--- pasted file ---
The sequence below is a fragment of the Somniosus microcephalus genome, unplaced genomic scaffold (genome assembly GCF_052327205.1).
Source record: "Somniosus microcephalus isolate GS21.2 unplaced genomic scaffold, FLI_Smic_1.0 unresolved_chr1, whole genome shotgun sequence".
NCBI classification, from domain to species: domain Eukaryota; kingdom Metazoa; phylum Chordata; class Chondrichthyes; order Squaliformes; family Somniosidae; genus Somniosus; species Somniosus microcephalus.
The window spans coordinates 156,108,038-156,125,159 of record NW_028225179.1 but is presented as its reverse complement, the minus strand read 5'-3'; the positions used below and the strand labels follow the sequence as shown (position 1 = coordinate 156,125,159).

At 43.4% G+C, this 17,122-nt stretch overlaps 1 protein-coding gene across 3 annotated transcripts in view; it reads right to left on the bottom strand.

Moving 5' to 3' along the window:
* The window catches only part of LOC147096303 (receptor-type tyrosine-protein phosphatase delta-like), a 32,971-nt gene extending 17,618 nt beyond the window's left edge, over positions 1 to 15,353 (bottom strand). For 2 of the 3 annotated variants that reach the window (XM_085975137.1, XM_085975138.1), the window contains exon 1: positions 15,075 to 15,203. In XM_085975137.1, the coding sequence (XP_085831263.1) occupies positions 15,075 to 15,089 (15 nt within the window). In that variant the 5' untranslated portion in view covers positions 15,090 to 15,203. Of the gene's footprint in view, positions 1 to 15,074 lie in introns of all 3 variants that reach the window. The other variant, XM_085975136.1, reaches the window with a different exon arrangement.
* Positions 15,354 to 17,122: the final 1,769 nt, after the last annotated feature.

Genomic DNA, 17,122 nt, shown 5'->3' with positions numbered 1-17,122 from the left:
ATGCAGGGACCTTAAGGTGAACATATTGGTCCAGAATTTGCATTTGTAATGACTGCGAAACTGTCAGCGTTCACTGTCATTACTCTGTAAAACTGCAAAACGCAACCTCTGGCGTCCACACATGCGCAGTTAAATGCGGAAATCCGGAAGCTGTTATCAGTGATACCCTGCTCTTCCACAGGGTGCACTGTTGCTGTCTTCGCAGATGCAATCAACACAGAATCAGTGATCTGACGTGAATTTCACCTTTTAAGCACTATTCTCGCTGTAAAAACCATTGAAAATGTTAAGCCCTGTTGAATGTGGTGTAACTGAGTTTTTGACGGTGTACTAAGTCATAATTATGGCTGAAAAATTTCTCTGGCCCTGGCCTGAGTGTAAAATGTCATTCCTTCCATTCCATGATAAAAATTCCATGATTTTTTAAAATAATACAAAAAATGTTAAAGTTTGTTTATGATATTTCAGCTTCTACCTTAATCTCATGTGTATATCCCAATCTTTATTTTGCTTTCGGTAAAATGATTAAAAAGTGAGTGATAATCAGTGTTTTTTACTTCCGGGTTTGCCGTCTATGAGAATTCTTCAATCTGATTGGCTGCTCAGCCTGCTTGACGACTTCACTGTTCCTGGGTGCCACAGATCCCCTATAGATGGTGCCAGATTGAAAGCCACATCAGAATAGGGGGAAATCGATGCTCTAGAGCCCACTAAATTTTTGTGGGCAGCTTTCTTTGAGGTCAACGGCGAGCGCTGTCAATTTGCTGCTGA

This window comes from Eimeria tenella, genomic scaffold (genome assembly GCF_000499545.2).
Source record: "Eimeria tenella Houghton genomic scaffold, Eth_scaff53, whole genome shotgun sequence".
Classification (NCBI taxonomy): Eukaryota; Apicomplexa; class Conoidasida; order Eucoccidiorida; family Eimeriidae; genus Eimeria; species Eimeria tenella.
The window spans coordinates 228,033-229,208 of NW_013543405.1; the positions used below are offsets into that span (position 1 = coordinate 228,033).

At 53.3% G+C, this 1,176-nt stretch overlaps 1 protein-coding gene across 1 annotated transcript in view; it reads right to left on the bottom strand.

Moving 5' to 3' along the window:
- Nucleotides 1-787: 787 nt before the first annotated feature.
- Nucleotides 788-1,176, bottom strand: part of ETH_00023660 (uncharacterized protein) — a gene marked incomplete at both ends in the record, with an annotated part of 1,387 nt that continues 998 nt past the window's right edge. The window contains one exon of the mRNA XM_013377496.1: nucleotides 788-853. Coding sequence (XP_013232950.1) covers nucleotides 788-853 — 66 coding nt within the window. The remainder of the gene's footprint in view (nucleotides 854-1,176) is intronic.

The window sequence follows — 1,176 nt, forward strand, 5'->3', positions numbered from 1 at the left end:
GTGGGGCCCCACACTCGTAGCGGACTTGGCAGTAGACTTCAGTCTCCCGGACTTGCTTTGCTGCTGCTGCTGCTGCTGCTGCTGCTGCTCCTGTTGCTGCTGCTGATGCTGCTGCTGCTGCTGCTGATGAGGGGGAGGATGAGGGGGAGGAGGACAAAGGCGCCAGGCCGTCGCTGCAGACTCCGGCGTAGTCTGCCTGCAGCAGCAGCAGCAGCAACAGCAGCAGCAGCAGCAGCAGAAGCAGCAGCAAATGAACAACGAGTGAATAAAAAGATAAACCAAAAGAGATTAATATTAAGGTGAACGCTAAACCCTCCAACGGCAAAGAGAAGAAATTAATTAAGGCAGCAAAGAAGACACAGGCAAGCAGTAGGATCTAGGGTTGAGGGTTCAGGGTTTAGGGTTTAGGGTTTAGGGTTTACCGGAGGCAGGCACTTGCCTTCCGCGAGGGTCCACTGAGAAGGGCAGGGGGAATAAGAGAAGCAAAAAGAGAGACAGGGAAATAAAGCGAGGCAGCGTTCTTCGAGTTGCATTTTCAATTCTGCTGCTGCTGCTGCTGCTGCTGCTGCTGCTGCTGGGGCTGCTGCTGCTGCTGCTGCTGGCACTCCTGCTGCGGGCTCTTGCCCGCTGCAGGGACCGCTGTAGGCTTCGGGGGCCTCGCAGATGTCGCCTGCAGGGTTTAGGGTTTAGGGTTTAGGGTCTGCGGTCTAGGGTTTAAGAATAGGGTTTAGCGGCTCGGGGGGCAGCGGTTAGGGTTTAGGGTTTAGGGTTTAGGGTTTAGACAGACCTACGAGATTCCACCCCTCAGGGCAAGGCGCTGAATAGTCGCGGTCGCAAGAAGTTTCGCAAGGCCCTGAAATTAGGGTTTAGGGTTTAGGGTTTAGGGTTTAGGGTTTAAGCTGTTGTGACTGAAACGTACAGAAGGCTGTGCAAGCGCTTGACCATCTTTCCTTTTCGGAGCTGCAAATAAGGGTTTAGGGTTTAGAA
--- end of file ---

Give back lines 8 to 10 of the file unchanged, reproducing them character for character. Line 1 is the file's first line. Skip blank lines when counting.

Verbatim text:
* Positions 15,354 to 17,122: the final 1,769 nt, after the last annotated feature.

Genomic DNA, 17,122 nt, shown 5'->3' with positions numbered 1-17,122 from the left:
ATGCAGGGACCTTAAGGTGAACATATTGGTCCAGAATTTGCATTTGTAATGACTGCGAAACTGTCAGCGTTCACTGTCATTACTCTGTAAAACTGCAAAACGCAACCTCTGGCGTCCACACATGCGCAGTTAAATGCGGAAATCCGGAAGCTGTTATCAGTGATACCCTGCTCTTCCACAGGGTGCACTGTTGCTGTCTTCGCAGATGCAATCAACACAGAATCAGTGATCTGACGTGAATTTCACCTTTTAAGCACTATTCTCGCTGTAAAAACCATTGAAAATGTTAAGCCCTGTTGAATGTGGTGTAACTGAGTTTTTGACGGTGTACTAAGTCATAATTATGGCTGAAAAATTTCTCTGGCCCTGGCCTGAGTGTAAAATGTCATTCCTTCCATTCCATGATAAAAATTCCATGATTTTTTAAAATAATACAAAAAATGTTAAAGTTTGTTTATGATATTTCAGCTTCTACCTTAATCTCATGTGTATATCCCAATCTTTATTTTGCTTTCGGTAAAATGATTAAAAAGTGAGTGATAATCAGTGTTTTTTACTTCCGGGTTTGCCGTCTATGAGAATTCTTCAATCTGATTGGCTGCTCAGCCTGCTTGACGACTTCACTGTTCCTGGGTGCCACAGATCCCCTATAGATGGTGCCAGATTGAAAGCCACATCAGAATAGGGGGAAATCGATGCTCTAGAGCCCACTAAATTTTTGTGGGCAGCTTTCTTTGAGGTCAACGGCGAGCGCTGTCAATTTGCTGCTGA